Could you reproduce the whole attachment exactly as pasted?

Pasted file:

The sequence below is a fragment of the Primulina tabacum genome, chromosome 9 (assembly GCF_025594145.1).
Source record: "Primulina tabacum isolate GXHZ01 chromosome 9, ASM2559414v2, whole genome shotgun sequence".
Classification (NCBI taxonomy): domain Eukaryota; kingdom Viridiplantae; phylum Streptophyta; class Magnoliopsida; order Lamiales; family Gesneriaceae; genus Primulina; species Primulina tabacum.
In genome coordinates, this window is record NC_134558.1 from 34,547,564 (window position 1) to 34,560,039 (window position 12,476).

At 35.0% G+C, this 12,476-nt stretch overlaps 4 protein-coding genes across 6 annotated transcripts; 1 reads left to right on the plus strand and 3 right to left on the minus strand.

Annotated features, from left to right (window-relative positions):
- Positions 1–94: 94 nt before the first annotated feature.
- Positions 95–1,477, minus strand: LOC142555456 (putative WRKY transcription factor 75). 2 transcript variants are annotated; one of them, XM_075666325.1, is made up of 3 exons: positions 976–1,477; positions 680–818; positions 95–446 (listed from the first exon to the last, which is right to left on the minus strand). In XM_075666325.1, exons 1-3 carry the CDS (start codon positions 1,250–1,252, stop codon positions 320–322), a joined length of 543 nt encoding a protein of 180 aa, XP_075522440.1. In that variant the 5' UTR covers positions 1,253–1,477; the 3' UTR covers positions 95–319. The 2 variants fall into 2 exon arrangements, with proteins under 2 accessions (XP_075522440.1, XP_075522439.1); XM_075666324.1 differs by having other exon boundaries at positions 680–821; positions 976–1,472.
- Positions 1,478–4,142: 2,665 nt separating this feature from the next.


The sequence below is a fragment of the Primulina tabacum genome, chromosome 9 (assembly GCF_025594145.1).
Source record: "Primulina tabacum isolate GXHZ01 chromosome 9, ASM2559414v2, whole genome shotgun sequence".
Classification (NCBI taxonomy): domain Eukaryota; kingdom Viridiplantae; phylum Streptophyta; class Magnoliopsida; order Lamiales; family Gesneriaceae; genus Primulina; species Primulina tabacum.
In genome coordinates, this window is record NC_134558.1 from 34,547,564 (window position 1) to 34,560,039 (window position 12,476).

At 35.0% G+C, this 12,476-nt stretch overlaps 4 protein-coding genes across 6 annotated transcripts; 1 reads left to right on the plus strand and 3 right to left on the minus strand.

Annotated features, from left to right (window-relative positions):
- Positions 1–94: 94 nt before the first annotated feature.
- Positions 95–1,477, minus strand: LOC142555456 (putative WRKY transcription factor 75). 2 transcript variants are annotated; one of them, XM_075666325.1, is made up of 3 exons: positions 976–1,477; positions 680–818; positions 95–446 (listed from the first exon to the last, which is right to left on the minus strand). In XM_075666325.1, exons 1-3 carry the CDS (start codon positions 1,250–1,252, stop codon positions 320–322), a joined length of 543 nt encoding a protein of 180 aa, XP_075522440.1. In that variant the 5' UTR covers positions 1,253–1,477; the 3' UTR covers positions 95–319. The 2 variants fall into 2 exon arrangements, with proteins under 2 accessions (XP_075522440.1, XP_075522439.1); XM_075666324.1 differs by having other exon boundaries at positions 680–821; positions 976–1,472.
- Positions 1,478–4,142: 2,665 nt separating this feature from the next.